One of the most exciting aspects of the move to the Chau Chak Wing Museum has been the opportunity to exhibit collection items that have never been publicly displayed before. More than 70 per cent of the objects in the museum’s opening exhibitions have not been displayed publicly for at least 20 years. With the additional space provided by the new museum and its exciting new exhibitions, some truly extraordinary collection items are now available for exhibitions and teaching. From antiquities to art, from natural history specimens to scientific instruments, they are a microcosmic reflection of the Chau Chak Wing Museum itself. Here are just a few of those collection items coming out from the store for our opening.
These fragments of a tomb’s false doorway were excavated at Abydos in Egypt in the 1920s, and donated by the Egyptian Exploration Fund in 1925. The door jamb and lintel are inscribed with funerary prayers in hieroglyphics that name the owners of the tomb, husband and wife Pafherneter and Shepenhor, and are dated to the 26th Dynasty (c. 664-525 BC). They will take a central position in the exhibition Pharaonic Obsessions: Ancient Egypt, an Australian Story.
Also from Egypt is the stunning fragments of floor fresco from the Maru-Aten sunshade, a sanctuary complex with gardens and pools dedicated to the daughter of the heretical pharaoh Akhenaten in his short-lived capital city Amarna, dated to c. 1347-1322 BC. These delicate fragments, made from a mud plaster coated with a fine white lime plaster and then painted with a colourful display of aquatic plants, were the subject of intensive conservation work over many months in 2017 and 2018. Now the work of Akhenaten’s artists can be viewed clearly again and for the first time in millennia, by museum visitors.
An oil on canvas portrait of a naval officer, affectionately nicknamed the ‘Sea Captain’ by the museum team has recently undergone extensive cleaning and conservation. The portrait was donated by Sir Charles Nicholson in 1865, and attributed to Sir Peter Lely in around 1635. It is now ready to be displayed, for the first time since acquisition, in the exhibition Coastline.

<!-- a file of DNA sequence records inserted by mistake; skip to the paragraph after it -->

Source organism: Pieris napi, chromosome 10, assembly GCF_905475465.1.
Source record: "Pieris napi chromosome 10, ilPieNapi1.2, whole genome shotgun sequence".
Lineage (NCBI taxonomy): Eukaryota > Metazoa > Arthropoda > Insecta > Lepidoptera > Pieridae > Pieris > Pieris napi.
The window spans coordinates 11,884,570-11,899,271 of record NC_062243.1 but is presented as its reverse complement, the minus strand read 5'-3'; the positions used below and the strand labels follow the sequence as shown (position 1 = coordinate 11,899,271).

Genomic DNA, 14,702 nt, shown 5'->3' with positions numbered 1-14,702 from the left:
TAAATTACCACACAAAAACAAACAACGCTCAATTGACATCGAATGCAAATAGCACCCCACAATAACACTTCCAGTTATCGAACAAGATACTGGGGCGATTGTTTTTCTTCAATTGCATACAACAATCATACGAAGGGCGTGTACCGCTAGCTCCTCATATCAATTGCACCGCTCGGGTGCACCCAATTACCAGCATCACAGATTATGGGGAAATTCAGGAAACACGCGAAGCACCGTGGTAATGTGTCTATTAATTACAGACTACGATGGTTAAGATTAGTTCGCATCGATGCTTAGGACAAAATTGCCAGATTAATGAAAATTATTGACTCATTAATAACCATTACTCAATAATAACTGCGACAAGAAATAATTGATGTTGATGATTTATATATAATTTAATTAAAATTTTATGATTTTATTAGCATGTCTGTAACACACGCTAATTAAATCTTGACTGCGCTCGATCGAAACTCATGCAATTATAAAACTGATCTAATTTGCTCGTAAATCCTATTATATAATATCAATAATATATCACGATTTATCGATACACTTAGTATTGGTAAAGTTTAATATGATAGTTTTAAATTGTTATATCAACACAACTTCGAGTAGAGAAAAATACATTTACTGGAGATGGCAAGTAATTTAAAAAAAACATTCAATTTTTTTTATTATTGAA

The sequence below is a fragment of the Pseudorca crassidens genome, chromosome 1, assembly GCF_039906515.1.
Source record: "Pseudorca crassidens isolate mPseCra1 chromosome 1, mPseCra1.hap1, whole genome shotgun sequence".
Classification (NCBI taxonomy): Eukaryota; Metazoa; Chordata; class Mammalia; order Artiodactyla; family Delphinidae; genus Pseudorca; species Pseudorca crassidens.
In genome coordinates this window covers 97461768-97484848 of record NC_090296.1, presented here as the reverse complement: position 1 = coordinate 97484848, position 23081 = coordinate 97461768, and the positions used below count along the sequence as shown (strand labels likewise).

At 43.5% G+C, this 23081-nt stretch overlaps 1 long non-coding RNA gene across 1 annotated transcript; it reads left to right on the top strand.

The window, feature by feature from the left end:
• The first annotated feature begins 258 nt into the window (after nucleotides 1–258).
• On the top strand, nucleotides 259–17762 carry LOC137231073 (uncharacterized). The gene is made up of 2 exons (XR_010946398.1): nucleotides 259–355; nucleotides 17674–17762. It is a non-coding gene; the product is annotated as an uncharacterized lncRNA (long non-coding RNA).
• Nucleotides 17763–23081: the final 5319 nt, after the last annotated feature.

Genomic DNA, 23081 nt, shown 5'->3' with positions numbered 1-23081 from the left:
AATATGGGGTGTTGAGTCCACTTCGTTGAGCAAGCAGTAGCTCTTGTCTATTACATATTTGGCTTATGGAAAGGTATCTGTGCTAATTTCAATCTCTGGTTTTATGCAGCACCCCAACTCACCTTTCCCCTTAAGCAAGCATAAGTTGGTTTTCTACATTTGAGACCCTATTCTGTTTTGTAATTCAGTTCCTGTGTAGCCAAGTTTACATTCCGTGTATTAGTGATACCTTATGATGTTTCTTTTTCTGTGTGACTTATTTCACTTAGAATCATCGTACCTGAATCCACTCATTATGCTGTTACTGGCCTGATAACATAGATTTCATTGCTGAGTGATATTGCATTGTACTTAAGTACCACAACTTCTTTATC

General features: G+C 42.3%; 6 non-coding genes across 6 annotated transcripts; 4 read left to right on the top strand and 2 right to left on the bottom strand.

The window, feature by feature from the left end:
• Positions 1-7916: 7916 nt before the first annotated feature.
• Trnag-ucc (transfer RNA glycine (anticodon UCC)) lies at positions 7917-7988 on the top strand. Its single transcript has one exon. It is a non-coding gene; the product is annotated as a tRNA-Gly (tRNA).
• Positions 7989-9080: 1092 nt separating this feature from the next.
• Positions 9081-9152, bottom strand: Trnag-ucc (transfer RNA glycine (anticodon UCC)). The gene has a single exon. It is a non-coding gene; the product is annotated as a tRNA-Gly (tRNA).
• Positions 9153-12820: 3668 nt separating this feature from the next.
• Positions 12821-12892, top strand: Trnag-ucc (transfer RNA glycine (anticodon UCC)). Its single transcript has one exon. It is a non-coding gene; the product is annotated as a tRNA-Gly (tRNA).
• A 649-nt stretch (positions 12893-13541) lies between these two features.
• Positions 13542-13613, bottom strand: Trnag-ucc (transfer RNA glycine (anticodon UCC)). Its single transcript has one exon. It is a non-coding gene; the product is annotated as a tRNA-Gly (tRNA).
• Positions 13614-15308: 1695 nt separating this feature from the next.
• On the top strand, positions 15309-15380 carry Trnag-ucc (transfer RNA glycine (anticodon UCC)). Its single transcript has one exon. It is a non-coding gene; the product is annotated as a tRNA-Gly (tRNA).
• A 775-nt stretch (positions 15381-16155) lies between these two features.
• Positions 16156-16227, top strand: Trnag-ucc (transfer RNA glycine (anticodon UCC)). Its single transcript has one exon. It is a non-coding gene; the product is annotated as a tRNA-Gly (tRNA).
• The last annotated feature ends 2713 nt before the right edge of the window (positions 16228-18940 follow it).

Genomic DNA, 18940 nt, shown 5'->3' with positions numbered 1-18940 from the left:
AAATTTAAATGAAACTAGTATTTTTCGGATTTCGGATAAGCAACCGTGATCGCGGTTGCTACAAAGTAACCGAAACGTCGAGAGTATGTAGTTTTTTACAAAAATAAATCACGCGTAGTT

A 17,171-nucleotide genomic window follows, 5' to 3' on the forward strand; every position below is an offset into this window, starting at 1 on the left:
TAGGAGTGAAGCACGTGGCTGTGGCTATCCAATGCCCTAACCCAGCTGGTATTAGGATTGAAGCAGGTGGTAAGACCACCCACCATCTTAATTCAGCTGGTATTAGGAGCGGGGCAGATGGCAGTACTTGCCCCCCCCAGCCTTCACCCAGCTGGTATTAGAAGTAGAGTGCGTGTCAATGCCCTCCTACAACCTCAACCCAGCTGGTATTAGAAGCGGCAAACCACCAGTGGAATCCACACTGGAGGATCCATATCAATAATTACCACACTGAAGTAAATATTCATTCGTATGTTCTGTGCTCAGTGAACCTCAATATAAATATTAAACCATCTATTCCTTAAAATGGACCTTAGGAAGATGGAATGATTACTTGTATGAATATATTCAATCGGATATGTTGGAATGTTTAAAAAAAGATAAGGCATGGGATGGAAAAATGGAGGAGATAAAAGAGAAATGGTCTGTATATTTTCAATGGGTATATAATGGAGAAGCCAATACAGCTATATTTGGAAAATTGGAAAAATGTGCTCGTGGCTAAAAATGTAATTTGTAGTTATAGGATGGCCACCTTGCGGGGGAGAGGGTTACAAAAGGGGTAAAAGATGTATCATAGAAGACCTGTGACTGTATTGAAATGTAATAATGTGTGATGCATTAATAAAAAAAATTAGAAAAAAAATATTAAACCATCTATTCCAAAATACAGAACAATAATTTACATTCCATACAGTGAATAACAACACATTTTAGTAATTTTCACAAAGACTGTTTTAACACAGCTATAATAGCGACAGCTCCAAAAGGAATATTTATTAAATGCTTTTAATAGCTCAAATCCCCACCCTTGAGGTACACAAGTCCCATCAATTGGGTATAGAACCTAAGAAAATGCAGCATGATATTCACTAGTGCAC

An impressive mixed media work created by Alan Sonfist in 1981 titled The Earth of Sydney featuring 40 soil impressions of natural earth and sand collected from around the city of Sydney. Each section represents the colour and texture of a different part of the city’s land. The work will be featured in the Object/Art/Specimen exhibition.
This educational model, made at the University, was used to model transverse and longitudinal wave forms. It is an excellent example of the self-manufacture of demonstration apparatus and reflects the importance of models in pre-digital science education and communication.
The increased facilities offered by the Chau Chak Wing Museum is also enabling a far greater public display of items from the natural history collection. Donated by the Macleay family the mounted taxidermy specimen of a shortfin mako shark (Isurus oxyrinchus Rafinesque) will be displayed in the exhibition Natural Selections following extensive conservation work.
Two ceremonial spears that were collected from the Tiwi Islands in the 1920s will be displayed for the first time in Ambassadors, an exhibition highlighting Aboriginal cultural items from around Australia. These two female Arawinikiri are early examples of the ornate and decorative aspects of ceremonial spears. Although more than a century in storage, the ochre is still vibrant and these decorative designs are a marker of the uniqueness of Tiwi aesthetics. As Tiwi community member Jacinta Tipungwuti enthused during our object consultations on seeing these items for the first time: "they had that strong culture! And they left that for us… generation to generation."
These are just a few of the ‘new’ objects waiting to be seen for the first time ever by Chau Chak Wing Museum visitors. Which of these will join your old favourites as a must-see when you pay us a visit?
Dr Craig Barker is Head, Public Engagement at the Chau Chak Wing Museum.